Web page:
EPA pro­poses new set of rules to cut power plant air pol­lu­tion

Austin American-Statesman - - WORLD & NATION - By John M. Broder

WASHINGTON — Act­ing un­der fed­eral court or­der, the Obama ad­min­is­tra­tion pro­posed new air-qual­ity rules on Tues­day for coal-burn­ing power plants that of­fi­cials said would bring ma­jor re­duc­tions in soot and smog from Texas to the East­ern Seaboard.

Gina McCarthy, head of the EPA’s air and ra­di­a­tion of­fice, said the new rules would re­duce emis­sions of sul­fur diox­ide and ni­tro­gen ox­ides by hun­dreds of thou­sands of tons a year and bring $120 bil­lion in an­nual health ben­e­fits. Those ben­e­fits, McCarthy said, in­clude pre­vent­ing 14,000 to 36,000 pre­ma­ture deaths, 23,000 non­fa­tal heart attacks, 21,000 cases of acute bron­chi­tis, 240,000 cases of ag­gra­vated asthma and 1.9 mil­lion missed school and work days.

The rules, to be fi­nal­ized next year, aim to cut sul­fur diox­ide emis­sions 71 per­cent from 2005 lev­els by 2014 and ni­tro­gen ox­ide emis­sions 52 per­cent.

The cost of com­pli­ance to util­i­ties and other op­er­a­tors of smog-belch­ing power plants in the 31 states cov­ered by the pro­posed reg­u­la­tions would be $2.8 bil­lion a year, ac­cord­ing to EPA es­ti­mates. Those costs are likely to be passed on to con­sumers, al­though the rule’s ef­fect on spe­cific com­pa­nies and on con­sumers was not clear.

“This is at­tempt­ing to give peo­ple cleaner air to breathe,” McCarthy said.

The En­vi­ron­men­tal Pro­tec­tion Agency is is­su­ing the rules to re­place a plan from Pres­i­dent Ge­orge W. Bush’s ad­min­is­tra­tion that a fed­eral judge threw out in 2008, cit­ing nu­mer­ous flaws in the cal­cu­la­tion of air-qual­ity ef­fects.

The pro­posed reg­u­la­tions will re­quire util­i­ties op­er­at­ing coal-burn­ing plants to in­stall scrub­bers and other technology to re­duce emis­sions of the pol­lu­tants. Some com­pa­nies may de­cide to re­tire older plants rather than in­vest in new con­trol mea­sures be­cause other new rules un­der the Clean Air Act are ex­pected.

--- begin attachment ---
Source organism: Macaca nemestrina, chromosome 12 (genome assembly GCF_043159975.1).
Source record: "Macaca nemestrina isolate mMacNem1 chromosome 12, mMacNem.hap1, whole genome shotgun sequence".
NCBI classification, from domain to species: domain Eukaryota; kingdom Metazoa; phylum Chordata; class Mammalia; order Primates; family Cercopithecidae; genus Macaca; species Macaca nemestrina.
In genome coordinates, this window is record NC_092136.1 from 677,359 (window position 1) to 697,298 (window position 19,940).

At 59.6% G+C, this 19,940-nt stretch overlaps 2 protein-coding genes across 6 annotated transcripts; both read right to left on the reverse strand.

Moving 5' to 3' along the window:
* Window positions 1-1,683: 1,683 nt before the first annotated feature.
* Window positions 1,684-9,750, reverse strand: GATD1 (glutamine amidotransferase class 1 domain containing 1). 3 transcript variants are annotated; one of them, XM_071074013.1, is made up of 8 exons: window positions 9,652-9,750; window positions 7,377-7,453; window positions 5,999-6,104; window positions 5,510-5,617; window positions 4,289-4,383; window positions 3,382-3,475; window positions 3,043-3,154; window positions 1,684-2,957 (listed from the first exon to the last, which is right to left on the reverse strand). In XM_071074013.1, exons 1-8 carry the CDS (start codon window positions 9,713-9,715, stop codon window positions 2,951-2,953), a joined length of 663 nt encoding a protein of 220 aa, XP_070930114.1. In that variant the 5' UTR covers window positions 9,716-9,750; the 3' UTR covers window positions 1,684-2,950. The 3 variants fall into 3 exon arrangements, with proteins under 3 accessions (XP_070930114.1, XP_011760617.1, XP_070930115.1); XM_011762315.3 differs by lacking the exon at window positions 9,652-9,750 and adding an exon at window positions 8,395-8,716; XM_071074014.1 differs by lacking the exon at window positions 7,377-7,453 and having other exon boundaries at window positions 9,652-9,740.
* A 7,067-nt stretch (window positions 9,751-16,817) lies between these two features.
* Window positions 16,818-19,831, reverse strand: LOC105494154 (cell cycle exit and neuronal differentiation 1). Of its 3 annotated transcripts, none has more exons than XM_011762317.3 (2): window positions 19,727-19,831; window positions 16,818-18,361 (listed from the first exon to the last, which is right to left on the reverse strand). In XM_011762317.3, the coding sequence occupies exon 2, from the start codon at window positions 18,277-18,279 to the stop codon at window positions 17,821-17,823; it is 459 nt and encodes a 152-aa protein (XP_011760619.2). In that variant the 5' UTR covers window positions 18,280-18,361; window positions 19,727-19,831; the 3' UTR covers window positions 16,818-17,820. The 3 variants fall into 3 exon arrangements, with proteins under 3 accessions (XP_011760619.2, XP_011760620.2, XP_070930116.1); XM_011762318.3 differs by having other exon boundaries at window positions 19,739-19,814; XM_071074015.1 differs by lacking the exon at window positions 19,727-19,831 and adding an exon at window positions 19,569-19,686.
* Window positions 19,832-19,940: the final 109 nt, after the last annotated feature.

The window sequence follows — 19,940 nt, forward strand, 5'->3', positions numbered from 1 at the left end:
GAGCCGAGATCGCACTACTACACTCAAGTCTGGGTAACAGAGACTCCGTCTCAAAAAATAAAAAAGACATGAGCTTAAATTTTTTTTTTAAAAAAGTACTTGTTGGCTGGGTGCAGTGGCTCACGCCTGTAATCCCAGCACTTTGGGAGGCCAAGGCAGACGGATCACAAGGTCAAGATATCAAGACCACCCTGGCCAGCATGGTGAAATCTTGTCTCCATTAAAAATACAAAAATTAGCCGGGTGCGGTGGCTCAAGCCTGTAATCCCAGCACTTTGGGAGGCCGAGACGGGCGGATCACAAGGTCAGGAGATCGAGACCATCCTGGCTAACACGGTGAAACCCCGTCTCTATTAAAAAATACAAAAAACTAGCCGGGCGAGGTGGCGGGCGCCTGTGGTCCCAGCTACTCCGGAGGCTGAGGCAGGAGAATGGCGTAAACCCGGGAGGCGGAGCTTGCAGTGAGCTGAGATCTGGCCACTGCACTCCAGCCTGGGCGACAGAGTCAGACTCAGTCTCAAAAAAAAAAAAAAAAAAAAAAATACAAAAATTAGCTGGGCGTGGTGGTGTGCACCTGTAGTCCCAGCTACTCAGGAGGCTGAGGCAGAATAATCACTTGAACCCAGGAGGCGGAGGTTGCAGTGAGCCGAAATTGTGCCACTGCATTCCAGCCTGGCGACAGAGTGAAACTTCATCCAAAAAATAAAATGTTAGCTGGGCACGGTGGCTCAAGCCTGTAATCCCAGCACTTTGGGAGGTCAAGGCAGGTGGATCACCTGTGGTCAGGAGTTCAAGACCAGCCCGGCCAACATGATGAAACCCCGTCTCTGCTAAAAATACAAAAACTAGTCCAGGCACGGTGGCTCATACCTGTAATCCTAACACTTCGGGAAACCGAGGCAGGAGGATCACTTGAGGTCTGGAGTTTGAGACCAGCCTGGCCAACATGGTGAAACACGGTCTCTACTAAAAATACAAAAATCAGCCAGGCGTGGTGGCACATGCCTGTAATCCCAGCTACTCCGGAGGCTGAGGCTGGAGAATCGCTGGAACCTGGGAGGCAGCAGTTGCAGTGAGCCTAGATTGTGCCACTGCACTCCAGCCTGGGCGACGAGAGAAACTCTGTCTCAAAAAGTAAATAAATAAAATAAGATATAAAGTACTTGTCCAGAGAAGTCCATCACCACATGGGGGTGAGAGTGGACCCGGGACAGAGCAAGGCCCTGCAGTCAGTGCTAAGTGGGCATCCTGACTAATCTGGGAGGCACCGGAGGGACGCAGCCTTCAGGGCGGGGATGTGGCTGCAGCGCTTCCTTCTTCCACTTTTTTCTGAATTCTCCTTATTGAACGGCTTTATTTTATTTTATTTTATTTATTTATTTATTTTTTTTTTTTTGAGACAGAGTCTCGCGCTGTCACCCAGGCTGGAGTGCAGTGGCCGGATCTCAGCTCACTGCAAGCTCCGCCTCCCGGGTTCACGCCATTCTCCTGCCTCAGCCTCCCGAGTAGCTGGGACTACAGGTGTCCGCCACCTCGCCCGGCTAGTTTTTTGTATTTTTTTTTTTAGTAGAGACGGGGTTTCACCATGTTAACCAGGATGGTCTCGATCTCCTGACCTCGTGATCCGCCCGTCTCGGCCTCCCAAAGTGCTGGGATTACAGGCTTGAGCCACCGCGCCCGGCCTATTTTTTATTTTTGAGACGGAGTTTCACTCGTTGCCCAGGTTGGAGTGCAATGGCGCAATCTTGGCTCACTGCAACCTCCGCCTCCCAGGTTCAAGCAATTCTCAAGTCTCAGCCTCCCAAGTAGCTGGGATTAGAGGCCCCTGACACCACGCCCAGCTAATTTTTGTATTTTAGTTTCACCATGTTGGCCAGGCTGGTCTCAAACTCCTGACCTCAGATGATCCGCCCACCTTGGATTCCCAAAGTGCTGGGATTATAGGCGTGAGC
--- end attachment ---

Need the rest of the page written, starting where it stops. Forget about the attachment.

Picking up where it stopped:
A spokesman for the util­ity in­dus­try said com­pa­nies had al­ready achieved large re­duc­tions in the pol­lu­tants since 1990.

“EPA’s new pro­posal would re­quire dra­matic re­duc­tions in power-sec­tor emis­sions, on top of ma­jor re­duc­tions to date, on a very short time­line,” said Dan Riedinger of the Edi­son Elec­tric In­sti­tute, the main lobby for the util­i­ties.

While en­vi­ron­men­tal groups and some Demo­cratic law­mak­ers hailed the plan, they con­ceded that the mea­sure is open to in­dus­try law­suits that could cause de­lays in meet­ing pub­lic health tar­gets.

Sen. Tom Carper, D-Del., said the like­li­hood of lit­i­ga­tion un­der­scores the need for Congress to pass strong air pol­lu­tion leg­is­la­tion this year.

The new rules do not ad­dress power plant emis­sions of car­bon diox­ide and five other pol­lu­tants that con­trib­ute to global warm­ing. The Obama ad­min­is­tra­tion is mov­ing for­ward with a plan to phase in reg­u­la­tion of such heat-trap­ping gases, a move that is be­ing chal­lenged in Congress and in the courts.

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